Fury as UK farmers fear a 40 PER CENT rise in meat imports from New Zealand could put them out of business under Boris Johnson’s new trade deal
Farmers fear a 40 per cent rise in meat imports from New Zealand – priced more than a fifth cheaper than home-produced lamb – could put them out of business.
Under a new trade deal between the two countries, an extra 35,000 tons of New Zealand lamb can be sold here over the next four years and then all import quotas will be removed after 15 years.
UK farmers say they will suffer, with shoppers already shunning British lamb because it costs significantly more than Kiwi meat – even though it has to be transported almost 12,000 miles to get here.
Welsh pub owner Sian Shepphard is just one of many who says she has been forced to switch to New Zealand lamb – saying Welsh lamb is ’34 per cent more expensive’.
Although International Trade Secretary Anne-Marie Trevelyan claims British farmers should not be worried, National Farmers’ Union president Minette Batters says the deal ‘could damage the viability of many British farms in the years ahead, to the detriment of the public, who want more British food on their shelves, and to the detriment of our rural communities and cherished farmed landscapes’.
Farmers fear a 40 per cent rise in meat imports from New Zealand – priced more than a fifth cheaper than home-produced lamb – could put them out of business (stock)
Welsh farmer Wyn Evans argues that the deal is skewed to help New Zealand, with scant opportunity for the UK to export since for every ton of lamb meat eaten by the six million population, New Zealand exports almost 50 tons.
The plight of British lamb producers can be seen vividly on the shelves at Sainsbury’s.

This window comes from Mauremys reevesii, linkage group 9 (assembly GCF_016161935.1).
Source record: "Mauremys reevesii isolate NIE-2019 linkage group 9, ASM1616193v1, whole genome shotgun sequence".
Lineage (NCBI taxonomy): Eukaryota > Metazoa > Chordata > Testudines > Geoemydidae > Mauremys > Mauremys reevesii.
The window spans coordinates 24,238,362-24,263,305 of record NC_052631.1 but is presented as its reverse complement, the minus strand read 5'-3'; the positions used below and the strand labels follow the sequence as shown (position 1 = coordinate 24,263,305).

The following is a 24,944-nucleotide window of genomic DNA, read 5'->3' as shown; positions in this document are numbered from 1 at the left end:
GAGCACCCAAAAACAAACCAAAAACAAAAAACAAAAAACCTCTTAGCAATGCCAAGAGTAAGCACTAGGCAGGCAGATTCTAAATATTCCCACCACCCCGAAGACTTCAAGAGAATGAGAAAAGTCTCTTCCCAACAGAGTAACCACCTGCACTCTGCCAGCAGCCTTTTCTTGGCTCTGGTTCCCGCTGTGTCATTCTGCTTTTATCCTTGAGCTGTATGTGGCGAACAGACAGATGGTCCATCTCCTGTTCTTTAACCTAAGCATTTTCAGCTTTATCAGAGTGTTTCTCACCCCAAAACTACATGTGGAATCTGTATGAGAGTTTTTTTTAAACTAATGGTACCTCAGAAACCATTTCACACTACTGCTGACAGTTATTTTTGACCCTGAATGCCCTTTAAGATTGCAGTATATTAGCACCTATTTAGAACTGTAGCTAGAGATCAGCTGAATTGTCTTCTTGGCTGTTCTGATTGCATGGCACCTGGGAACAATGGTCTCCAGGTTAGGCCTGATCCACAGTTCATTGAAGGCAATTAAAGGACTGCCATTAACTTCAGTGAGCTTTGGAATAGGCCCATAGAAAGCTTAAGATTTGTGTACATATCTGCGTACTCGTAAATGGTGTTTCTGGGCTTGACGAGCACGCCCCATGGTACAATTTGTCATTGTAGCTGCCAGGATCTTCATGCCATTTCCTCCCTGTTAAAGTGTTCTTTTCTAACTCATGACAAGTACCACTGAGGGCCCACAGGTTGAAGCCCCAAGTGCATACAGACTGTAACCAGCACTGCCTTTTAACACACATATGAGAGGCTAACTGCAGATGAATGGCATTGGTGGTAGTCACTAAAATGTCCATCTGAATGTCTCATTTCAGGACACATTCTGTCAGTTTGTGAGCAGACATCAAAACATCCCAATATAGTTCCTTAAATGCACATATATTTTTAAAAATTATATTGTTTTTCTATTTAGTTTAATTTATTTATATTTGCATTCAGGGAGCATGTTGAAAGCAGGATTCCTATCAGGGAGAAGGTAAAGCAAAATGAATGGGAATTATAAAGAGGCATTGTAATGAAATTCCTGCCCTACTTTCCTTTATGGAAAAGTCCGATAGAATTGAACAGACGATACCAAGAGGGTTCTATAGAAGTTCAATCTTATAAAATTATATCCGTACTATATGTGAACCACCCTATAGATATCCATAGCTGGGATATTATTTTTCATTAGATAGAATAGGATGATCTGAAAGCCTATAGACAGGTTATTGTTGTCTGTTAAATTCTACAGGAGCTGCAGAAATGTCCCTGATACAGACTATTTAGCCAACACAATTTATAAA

If you want a leg of lamb, there are two choices. Both British and New Zealand fresh meat is priced at £11 per kg. However, a frozen leg – only from New Zealand – comes in at £8.57 per kg.
The £5.58 difference for a typical 2.3kg leg is surprising given shipping costs have increased fivefold over the past 12 months. New Zealand’s lamb is also cheaper despite its farmers not getting subsidies – whereas UK farmers (with 22.5 million sheep, three per cent of the global total) – receive £3 billion.
UK farmers fear, too, that the Kiwis will engage in an export battle with Australia, thus reducing prices even more and further hurting our sheep meat industry.
National Farmers’ Union president Minette Batters says the deal ‘could damage the viability of many British farms in the years ahead, to the detriment of the public, who want more British food on their shelves, and to the detriment of our rural communities and cherished farmed landscapes’
With 39 million sheep in New Zealand – around seven for every human – and a population density of 18 people per square kilometre, compared with 276 in England, sheep farmers in lush grassland areas such as Wairarapa, North Island, have an in-built advantage. Here, many of Brussels’ regulatory burdens, which add to the cost of producing meat, remain in place despite Brexit.
‘The cost of producing lamb in New Zealand is around 63 per cent lower than here,’ says NFU livestock board chairman Richard Findlay.
‘This is largely because New Zealand has fewer regulatory burdens and because its farmers benefit from greater levels of government and industry investment in innovation and technology.
‘Crucially, they also have a properly resourced export strategy with agricultural trade counsellors based in target markets.’
A frequent complaint of UK farmers has been the mountain of paperwork for moving sheep – based on rules set by Brussels that require every detail put on a database.
By comparison, New Zealand’s National Flock Recording Scheme improves yield, measuring the performance of ewes so the best can be selected for breeding.
Thanks to all the extra space, New Zealand farms are larger than here. One in Wairere on North Island has a flock of 7,000 sheep – compared with the average 460 for a British farm. Yet only four shepherds look after those 7,000 animals.
Sheep are rotated between 90 30-acre neighbouring paddocks to make efficient use of the grass. In Britain, by contrast, sheep are usually moved on expensive lorries.
Donald Trump may have enjoyed his saddle of Windsor lamb at a state banquet in London in 2019 but British sheep farmers fear that fewer foreigners – and more worryingly, fewer British families – will buy their produce in future.